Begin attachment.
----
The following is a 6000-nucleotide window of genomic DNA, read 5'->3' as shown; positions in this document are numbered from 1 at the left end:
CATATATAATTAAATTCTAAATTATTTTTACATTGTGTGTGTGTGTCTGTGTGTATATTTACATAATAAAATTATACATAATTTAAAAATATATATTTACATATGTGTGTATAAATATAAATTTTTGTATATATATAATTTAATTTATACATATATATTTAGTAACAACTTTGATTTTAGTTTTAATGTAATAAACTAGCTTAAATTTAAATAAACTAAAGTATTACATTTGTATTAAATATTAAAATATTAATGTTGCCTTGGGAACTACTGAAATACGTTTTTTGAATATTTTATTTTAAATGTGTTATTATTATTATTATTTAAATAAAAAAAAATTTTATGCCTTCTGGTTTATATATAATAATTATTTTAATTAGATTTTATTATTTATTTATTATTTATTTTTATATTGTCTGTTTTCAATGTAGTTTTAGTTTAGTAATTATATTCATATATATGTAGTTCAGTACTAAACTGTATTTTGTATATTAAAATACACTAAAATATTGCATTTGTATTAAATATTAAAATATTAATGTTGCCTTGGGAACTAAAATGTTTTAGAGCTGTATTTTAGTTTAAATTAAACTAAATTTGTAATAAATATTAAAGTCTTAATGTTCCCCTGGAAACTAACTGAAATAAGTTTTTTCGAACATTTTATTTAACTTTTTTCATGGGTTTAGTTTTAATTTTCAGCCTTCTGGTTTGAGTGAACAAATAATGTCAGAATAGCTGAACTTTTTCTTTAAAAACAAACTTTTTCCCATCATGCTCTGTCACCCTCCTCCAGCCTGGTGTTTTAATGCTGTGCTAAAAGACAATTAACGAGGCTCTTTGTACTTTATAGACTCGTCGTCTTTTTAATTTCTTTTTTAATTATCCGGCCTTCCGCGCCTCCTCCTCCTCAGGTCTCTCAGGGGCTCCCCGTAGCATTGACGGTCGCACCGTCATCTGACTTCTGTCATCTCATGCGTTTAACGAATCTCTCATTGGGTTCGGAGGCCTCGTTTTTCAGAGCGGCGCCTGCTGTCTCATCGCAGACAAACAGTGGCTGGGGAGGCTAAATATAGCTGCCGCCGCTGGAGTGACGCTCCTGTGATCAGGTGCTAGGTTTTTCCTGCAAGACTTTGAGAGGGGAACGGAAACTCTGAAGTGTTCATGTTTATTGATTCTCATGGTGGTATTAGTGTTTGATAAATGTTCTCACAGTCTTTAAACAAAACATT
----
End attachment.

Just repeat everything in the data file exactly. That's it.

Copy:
The following is a 6000-nucleotide window of genomic DNA, read 5'->3' as shown; positions in this document are numbered from 1 at the left end:
CATATATAATTAAATTCTAAATTATTTTTACATTGTGTGTGTGTGTCTGTGTGTATATTTACATAATAAAATTATACATAATTTAAAAATATATATTTACATATGTGTGTATAAATATAAATTTTTGTATATATATAATTTAATTTATACATATATATTTAGTAACAACTTTGATTTTAGTTTTAATGTAATAAACTAGCTTAAATTTAAATAAACTAAAGTATTACATTTGTATTAAATATTAAAATATTAATGTTGCCTTGGGAACTACTGAAATACGTTTTTTGAATATTTTATTTTAAATGTGTTATTATTATTATTATTTAAATAAAAAAAAATTTTATGCCTTCTGGTTTATATATAATAATTATTTTAATTAGATTTTATTATTTATTTATTATTTATTTTTATATTGTCTGTTTTCAATGTAGTTTTAGTTTAGTAATTATATTCATATATATGTAGTTCAGTACTAAACTGTATTTTGTATATTAAAATACACTAAAATATTGCATTTGTATTAAATATTAAAATATTAATGTTGCCTTGGGAACTAAAATGTTTTAGAGCTGTATTTTAGTTTAAATTAAACTAAATTTGTAATAAATATTAAAGTCTTAATGTTCCCCTGGAAACTAACTGAAATAAGTTTTTTCGAACATTTTATTTAACTTTTTTCATGGGTTTAGTTTTAATTTTCAGCCTTCTGGTTTGAGTGAACAAATAATGTCAGAATAGCTGAACTTTTTCTTTAAAAACAAACTTTTTCCCATCATGCTCTGTCACCCTCCTCCAGCCTGGTGTTTTAATGCTGTGCTAAAAGACAATTAACGAGGCTCTTTGTACTTTATAGACTCGTCGTCTTTTTAATTTCTTTTTTAATTATCCGGCCTTCCGCGCCTCCTCCTCCTCAGGTCTCTCAGGGGCTCCCCGTAGCATTGACGGTCGCACCGTCATCTGACTTCTGTCATCTCATGCGTTTAACGAATCTCTCATTGGGTTCGGAGGCCTCGTTTTTCAGAGCGGCGCCTGCTGTCTCATCGCAGACAAACAGTGGCTGGGGAGGCTAAATATAGCTGCCGCCGCTGGAGTGACGCTCCTGTGATCAGGTGCTAGGTTTTTCCTGCAAGACTTTGAGAGGGGAACGGAAACTCTGAAGTGTTCATGTTTATTGATTCTCATGGTGGTATTAGTGTTTGATAAATGTTCTCACAGTCTTTAAACAAAACATT